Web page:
I have a personal belief, that time is on our side. That allows for a more sober strategic approach. Looking at the scenario with a long view, and trust in the strength of the alliance.
How did ZAPAD seek to contest sea routes? What do you predict the next ZAPAD in four years time will look like?
Minor air and coastal defence, amphibious landings in Russia‟s defence. This goes to show that some things don‟t change, I suspect we will see more multi surface rocket attacks.
A question we need to repeatedly ask ourselves is: are we contesting these waters? In the next 10 years that‟s not going to dramatically increase, it will be very challenging to push much further south into Norwegian Sea. The current scenario Russia prepared for is absorbing an aerospace attack, cruise missiles from day response in days 1 - 3 of an attack, and by day five, a push back.
The Russian Northern & Baltic fleets were discussed separately - what did you observe in terms of choreography between the two?. It was clear the two were playing off the same sheet. Practice escaping a threat, defending an attack & the subsequent counter attack, not sharing C2. The Baltic fleet, despite the adverse weather combined to coordinate air & sea assaults. This represents an important step forward for the Russians, despite not accomplishing the landing. We saw CCN launches, and going into next year there will be snap inspections for both the in Baltic and Black Sea Fleets.
US army in Europe, speaks powerfully about how little time we would have before a Russian attack materialised, perhaps, 5-7 days unambiguous warning, and the critical of state of readiness in Europe required - what are you thoughts on this?
As a Naval officer, I am not place to discuss the army. But from the US Navies point of view. Assured access is vital to allow all our efforts, in defending space as a maritime force. We have the most capable maritime force on the planet, and we are improving. However, in recent deployments, the vast majority of forces have arrived through chartered means. The logistics of assembling the manpower required ot make that maritime force as capable as possible is the biggest challenge.
A great deal relies on how the crisis would evolve. Calculations on ground forces, the regiments deployed within hours. It would take 5-7 days to develop a massive ground force. However they constantly practice bringing multiple elements to the field swiftly.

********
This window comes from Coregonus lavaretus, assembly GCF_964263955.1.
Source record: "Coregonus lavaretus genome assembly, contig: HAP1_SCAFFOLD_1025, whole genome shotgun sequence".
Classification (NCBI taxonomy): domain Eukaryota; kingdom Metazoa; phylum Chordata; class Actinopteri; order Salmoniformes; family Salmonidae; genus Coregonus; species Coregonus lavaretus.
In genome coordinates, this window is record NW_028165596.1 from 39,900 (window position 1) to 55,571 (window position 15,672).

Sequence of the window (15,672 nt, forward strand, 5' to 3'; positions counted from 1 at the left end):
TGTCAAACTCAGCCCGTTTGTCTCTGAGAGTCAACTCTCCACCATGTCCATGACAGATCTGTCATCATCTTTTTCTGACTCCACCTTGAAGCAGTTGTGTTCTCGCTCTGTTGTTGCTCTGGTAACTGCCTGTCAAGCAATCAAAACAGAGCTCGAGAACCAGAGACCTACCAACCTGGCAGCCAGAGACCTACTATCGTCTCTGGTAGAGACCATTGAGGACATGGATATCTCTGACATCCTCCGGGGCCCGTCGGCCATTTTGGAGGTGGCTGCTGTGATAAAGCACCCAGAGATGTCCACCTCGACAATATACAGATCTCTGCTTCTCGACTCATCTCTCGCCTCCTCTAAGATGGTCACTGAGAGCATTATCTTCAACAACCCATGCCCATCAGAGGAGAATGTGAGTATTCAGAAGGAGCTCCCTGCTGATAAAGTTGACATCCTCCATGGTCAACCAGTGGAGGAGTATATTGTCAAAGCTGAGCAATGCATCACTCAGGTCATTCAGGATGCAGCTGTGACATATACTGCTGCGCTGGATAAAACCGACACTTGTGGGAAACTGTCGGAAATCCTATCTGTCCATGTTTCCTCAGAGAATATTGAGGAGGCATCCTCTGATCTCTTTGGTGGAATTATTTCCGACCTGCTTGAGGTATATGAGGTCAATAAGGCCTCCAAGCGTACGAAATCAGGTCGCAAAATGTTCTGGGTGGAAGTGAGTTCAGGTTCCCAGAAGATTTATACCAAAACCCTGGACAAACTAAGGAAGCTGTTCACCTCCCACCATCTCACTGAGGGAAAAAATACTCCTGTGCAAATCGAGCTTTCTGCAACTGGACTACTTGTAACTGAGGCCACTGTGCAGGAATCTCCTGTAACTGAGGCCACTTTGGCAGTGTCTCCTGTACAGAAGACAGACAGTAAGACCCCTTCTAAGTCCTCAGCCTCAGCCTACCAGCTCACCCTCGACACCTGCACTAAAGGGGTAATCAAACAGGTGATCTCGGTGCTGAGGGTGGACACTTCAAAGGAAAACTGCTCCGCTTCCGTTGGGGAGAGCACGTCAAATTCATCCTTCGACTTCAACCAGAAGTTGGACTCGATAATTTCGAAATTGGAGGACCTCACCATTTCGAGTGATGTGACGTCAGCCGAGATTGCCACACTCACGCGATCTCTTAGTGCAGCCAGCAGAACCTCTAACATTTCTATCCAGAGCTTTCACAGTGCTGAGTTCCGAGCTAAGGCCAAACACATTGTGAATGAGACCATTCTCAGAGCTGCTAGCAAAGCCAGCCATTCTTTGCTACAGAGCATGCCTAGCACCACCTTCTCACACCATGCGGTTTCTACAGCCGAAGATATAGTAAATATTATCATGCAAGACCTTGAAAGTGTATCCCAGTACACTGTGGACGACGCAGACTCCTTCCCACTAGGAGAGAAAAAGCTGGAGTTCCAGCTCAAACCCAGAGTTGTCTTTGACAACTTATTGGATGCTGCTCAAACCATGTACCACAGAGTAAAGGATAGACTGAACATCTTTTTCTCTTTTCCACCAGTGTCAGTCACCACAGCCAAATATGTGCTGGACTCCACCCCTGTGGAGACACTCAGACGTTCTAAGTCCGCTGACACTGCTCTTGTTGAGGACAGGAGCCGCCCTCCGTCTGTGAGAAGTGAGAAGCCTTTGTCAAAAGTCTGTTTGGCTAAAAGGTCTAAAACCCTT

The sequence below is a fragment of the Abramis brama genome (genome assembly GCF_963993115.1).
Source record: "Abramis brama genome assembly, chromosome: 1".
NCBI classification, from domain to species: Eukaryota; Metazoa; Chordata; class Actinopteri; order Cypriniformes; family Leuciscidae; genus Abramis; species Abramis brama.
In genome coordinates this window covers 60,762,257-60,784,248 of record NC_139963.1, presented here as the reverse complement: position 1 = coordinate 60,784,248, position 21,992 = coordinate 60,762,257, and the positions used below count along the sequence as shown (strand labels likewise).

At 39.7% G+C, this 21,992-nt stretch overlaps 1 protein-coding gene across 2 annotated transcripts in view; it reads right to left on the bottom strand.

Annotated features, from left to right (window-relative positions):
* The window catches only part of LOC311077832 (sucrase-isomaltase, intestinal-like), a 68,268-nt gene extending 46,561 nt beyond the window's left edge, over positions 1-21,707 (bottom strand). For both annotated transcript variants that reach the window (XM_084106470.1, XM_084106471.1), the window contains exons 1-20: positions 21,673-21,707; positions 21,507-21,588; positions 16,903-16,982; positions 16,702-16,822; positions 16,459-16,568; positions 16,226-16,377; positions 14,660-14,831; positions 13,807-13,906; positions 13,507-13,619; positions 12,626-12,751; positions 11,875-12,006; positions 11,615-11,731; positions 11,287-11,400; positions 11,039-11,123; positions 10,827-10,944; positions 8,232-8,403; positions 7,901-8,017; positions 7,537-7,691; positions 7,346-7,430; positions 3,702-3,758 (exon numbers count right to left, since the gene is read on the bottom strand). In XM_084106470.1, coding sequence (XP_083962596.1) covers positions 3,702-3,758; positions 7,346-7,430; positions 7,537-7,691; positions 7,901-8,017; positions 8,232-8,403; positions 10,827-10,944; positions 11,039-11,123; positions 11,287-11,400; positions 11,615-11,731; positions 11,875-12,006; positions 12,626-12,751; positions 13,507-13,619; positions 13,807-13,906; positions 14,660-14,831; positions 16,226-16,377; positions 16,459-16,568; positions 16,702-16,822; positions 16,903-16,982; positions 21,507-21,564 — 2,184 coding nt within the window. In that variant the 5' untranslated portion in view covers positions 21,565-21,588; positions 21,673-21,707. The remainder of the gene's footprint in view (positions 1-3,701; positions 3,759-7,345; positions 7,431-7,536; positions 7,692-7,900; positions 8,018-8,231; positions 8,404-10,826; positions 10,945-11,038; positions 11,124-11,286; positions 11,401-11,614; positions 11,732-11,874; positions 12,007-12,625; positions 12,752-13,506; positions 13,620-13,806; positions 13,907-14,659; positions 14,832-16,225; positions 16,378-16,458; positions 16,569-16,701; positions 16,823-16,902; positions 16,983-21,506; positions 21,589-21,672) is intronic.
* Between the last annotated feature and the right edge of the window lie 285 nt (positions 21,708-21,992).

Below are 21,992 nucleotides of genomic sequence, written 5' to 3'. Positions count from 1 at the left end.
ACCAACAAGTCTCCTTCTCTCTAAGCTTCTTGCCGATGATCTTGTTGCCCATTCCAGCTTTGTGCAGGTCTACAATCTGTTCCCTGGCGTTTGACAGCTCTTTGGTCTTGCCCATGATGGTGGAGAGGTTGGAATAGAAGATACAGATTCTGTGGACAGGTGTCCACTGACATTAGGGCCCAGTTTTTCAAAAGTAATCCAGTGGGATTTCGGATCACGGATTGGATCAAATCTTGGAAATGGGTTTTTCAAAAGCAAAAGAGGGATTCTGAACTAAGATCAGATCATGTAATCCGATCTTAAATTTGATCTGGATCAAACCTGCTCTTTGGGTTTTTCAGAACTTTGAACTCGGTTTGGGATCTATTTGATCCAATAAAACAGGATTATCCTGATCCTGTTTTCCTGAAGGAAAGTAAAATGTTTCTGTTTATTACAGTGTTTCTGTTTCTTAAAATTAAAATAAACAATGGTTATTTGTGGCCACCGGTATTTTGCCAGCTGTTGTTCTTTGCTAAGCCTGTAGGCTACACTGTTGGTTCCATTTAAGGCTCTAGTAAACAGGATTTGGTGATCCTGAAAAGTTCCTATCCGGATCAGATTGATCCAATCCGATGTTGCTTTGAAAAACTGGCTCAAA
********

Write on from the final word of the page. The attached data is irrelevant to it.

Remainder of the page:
Struck by closing remark: ‘time is on our side’, can you elaborate?
Russia has a struggling economy, 80% is energy without an ability to diversify in my mind. As for the Russian show of force, is it the potential to be a show without substance?
The Russians have the ability to bring a large force into the field, but not actually credible - does that give them immediate danger? Whilst discussing Russian ground forces, you could argue that the numbers were great, yet the capability isn‟t. The land context is the worry of being overwhelmed: Quantity has a quality of its own. Which represents a valid concern.
This isn‟t the case in the maritime context, Russian submarines aren‟t as capable as NATO, but they‟re getting better.
Regional Perspectives of ZAPAD 2017
It is difficult defining what ZAPAD was, and whether or not it fits into the the annual cycle of training that began at the start of the year. We saw a building up in the Western region, larger exercises taking place there than to the north to south. C2 was a strategic deployment, this doesnt mean others were not involved. Strategic forces were able to deploy different aspects with both civilian and private sectors involved. There were new parties involved also: Kazakhs, para-military forces.
The local Estonian view was that mobility, airbourne, the aforementioned previously unseen units, artillery, air/maritime and land activities were very well coordinated. C2 aspects that needed covered for communications. Landing, as previously mentioned not completed due to weather, however there was a small landing that took place in gulf of Finland, a landing that trained for fast deployment of marines and paratroopers.
In regard to air defence things are quite different, we noticed that, electronic forces, deterrents issue were considered to be very important. Deployment and protection were all centrally coordinated.
Plans have changed since the start of the year there was a significant refocusing to ZAPAD in Belo-Russia - designed to attract significant attention from western countries.
We suspect that ZAPAD was a demonstration not only to Nato & the United States. It is sending a clear message that it is paying attention to all neighbouring countries. We experienced no more activity than usual There was not much cyber attack - not above average, it didn‟t peak alongside ZAPAD. The strategic complications were played down, we did not expect different opinions, too confident, instead of spicing up event they kept it simple, a demonstration of confidence.
In regard to the Western reaction, it is felt that coordination could have been better. Activities by nations and general cooperation between states could be improved.